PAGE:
[ietf-dkim] is this a problem or not?
earl at earlhood.com
Sat Oct 29 10:29:46 PDT 2005
On October 28, 2005 at 23:57, Stephen Farrell wrote:
> 1. Alice works for Alice-Corp who publish a policy to the effect
> that they and only they sign all their outbound mail.
> 2. Alice posts a message to Foo-list which signs the message
> itself and drops Alice's signature.
> 3. Bob receives the message from the Foo-list, signed by the list.
> 4. Bob looks up Alice-Corp's ssp assertion and considers the
> message as having a bad signature.
> 5. In order to allieviate this problem Alice-Corp are forced
> to weaken their policy to allow 3rd party signatures to be
> accepted by Bob.
> So, is there an error in the above?
I think another example is needed to show that the scenario is
not just dealing with mailing lists. For example:
1. Alice wants to send an e-card to Bob using e-cards.domain.
2. After creating her e-card, e-cards.domain sends the card
(via email) using a From supplied by Alice.
(Side note: E-cards could verify Alice's From beforehand
to make sure it is legit).
3. Bob receives Alice's card, with his MUA showing it is
from Alice and the Sender is e-cards.domain, which the
MUA may, or may not, show.
What problems does this scenario pose to DKIM (as DKIM is currently
A. Problems wrt to E-cards.domain:
(1) E-cards.domain cannot DKIM sign the message and expect
it to pass validation unless Alice's domain allows 3rd-party
signing. Since SSP is only bound to From, E-cards would
be discouraged to do any signing to avoid risk of message
not getting delivered.
(2) If Alice's domain has an exclusive (non-3rd-party) signing policy,
E-cards is screwed, regardless if it signs or not. Since
Alice may have paid for the service, this is a big concern
for both parties.
B. Problems wrt to Alice:
(1) If Alice's domain does DKIM, it would need to allow 3rd-party
signing. Unfortunately, this would open Alice up to spoofing
by malicious domains (as noted in past messages to ietf-mailsig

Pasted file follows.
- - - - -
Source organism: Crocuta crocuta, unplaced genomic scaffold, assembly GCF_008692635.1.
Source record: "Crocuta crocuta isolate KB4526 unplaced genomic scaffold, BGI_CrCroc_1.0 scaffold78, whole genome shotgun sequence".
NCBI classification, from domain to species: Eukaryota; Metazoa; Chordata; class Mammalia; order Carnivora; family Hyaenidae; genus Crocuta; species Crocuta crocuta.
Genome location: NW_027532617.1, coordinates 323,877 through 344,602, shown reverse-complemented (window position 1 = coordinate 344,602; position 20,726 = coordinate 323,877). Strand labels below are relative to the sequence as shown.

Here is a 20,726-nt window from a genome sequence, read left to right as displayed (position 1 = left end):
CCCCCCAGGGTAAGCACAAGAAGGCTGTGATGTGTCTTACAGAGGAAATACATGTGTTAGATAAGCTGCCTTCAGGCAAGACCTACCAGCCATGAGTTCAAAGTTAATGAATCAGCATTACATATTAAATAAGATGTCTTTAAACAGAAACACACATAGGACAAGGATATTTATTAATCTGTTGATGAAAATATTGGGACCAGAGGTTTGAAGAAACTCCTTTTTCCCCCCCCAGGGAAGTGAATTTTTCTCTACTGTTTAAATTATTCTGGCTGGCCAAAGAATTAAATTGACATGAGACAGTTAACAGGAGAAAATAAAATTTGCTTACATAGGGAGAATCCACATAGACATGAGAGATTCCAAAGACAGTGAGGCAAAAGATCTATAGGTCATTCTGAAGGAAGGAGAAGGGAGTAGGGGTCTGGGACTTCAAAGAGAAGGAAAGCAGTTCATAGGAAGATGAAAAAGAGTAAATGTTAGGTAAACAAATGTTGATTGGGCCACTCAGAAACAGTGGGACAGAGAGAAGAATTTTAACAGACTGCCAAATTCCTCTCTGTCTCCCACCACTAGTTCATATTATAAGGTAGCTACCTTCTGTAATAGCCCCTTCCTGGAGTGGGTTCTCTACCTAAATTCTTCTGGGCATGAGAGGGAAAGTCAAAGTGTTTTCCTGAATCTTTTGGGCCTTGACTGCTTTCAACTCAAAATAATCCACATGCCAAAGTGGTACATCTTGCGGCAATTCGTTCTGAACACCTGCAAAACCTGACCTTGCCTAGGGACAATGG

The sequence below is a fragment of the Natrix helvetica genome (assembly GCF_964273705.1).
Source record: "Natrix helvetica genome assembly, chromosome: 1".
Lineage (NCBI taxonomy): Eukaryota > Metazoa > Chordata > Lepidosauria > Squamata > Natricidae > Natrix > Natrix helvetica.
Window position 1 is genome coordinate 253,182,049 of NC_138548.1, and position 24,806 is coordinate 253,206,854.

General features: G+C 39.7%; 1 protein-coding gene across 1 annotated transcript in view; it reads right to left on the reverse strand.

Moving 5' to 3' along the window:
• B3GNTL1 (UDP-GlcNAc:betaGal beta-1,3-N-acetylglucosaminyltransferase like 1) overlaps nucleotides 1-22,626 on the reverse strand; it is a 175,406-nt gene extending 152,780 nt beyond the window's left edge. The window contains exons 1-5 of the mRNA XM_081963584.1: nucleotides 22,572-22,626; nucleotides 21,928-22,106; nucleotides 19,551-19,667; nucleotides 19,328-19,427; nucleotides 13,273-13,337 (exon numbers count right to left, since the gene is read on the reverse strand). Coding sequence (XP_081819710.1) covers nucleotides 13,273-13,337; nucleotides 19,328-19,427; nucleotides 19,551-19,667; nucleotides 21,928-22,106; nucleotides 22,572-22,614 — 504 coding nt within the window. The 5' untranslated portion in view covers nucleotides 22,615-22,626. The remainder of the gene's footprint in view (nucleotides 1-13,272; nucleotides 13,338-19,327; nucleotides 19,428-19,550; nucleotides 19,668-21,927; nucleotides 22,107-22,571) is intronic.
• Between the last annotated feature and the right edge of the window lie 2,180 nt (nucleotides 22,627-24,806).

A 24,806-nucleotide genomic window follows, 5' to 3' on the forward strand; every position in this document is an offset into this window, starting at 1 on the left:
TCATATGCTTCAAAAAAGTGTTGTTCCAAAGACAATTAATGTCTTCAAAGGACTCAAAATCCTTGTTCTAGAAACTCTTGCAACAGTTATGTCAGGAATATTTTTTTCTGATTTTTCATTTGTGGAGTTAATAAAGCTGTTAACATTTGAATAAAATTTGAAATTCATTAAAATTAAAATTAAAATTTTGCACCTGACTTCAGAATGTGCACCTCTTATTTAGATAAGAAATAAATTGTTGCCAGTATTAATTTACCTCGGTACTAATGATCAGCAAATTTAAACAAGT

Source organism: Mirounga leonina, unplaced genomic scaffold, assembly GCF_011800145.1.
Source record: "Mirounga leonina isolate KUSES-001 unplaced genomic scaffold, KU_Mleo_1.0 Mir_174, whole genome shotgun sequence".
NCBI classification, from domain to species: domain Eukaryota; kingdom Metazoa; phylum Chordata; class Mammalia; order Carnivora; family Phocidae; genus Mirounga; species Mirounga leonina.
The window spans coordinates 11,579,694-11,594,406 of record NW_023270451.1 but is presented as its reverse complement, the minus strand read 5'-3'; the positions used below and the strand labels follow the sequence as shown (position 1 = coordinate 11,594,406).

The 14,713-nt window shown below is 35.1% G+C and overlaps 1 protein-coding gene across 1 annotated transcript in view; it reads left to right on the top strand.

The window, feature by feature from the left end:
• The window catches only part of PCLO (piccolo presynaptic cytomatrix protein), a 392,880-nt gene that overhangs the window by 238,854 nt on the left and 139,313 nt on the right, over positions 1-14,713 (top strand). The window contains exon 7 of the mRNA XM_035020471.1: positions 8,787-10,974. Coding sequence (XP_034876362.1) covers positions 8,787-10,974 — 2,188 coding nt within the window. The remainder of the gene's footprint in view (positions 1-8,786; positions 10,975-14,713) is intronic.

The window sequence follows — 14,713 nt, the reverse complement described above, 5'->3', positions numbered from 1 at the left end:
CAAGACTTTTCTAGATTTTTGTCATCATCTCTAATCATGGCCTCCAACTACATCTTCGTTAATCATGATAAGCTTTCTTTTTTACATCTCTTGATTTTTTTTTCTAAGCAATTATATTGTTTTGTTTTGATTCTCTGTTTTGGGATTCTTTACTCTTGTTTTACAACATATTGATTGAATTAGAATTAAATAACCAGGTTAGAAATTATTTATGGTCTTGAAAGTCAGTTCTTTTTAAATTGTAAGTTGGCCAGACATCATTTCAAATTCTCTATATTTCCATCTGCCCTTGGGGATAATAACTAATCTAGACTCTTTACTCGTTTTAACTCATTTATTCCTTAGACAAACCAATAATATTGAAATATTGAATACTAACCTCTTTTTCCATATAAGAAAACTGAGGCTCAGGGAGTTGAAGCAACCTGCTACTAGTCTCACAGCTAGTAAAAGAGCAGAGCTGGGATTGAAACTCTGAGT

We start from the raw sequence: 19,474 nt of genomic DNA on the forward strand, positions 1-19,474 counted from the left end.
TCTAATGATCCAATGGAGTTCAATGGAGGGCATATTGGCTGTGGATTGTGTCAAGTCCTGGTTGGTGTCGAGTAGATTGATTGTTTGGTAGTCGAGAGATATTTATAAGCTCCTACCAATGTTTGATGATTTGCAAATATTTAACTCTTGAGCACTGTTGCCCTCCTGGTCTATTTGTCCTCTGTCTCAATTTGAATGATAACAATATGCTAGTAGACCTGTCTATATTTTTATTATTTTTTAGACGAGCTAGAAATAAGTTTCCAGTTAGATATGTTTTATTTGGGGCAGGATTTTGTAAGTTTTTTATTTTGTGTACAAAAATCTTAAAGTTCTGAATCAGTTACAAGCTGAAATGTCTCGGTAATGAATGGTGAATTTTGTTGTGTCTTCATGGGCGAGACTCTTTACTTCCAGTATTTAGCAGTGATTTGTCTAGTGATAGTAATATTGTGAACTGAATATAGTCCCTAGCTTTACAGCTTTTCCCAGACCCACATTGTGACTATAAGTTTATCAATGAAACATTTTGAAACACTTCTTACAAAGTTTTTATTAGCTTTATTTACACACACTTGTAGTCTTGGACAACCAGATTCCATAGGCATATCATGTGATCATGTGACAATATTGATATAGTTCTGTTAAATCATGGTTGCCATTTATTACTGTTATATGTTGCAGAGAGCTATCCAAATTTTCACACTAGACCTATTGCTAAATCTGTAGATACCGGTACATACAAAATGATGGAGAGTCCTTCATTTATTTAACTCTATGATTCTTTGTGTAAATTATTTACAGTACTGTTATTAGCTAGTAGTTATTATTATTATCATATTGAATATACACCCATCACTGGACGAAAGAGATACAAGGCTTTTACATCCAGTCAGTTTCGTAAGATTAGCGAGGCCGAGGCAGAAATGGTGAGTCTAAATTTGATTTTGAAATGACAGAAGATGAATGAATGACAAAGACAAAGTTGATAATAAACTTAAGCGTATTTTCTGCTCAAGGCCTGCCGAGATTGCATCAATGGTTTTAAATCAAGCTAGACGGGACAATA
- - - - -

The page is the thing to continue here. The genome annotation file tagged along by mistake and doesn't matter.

and ietf-dkim). This would encourage Alice to drop DKIM so
she can utilize services like E-cards.
(2) Alice may not have any say on her domain's DKIM policies, such
policies are determined by the mailbox service provider. Such
policies may not be known to her. If the SSP is exclusive,
problem A1 kicks in. If SSP allows 3rd-party signing, problem
B1 kicks in.
Problem B2 also raises another potential problem, something I believe
Doug has been trying to point out. With DKIM policy controled by the
domain owner, and not the mailbox users, a mailbox user may be held
"hostage" by the domain owner on how the mailbox user can use their
For example, if the domain owner specifies an exclusive non-3rd-party
signing policy, someone like Alice would be prevented from using
services like E-cards or any other legitimate masquarading functions.
The domain owner may care less of such uses since it deems exclusive
non-3rd-party signing critical to "protect" its domain.
A side example, I always send out mail via my ISP with originating
addresses completely different from my ISP account. My ISP has no
problem with this since it can utilize my IP address to determine
if I am a customer. However, if my ISP enables DKIM signing, I may
be screwed, along with other users that utilize a permanent OA in
their email. My ISP could force me to either use the email address
they have given me for their domain (which I do not want to use) or be
forced to always submit my mail through systems hosting my OA domain
(whose reliability may not be as good as my ISP).
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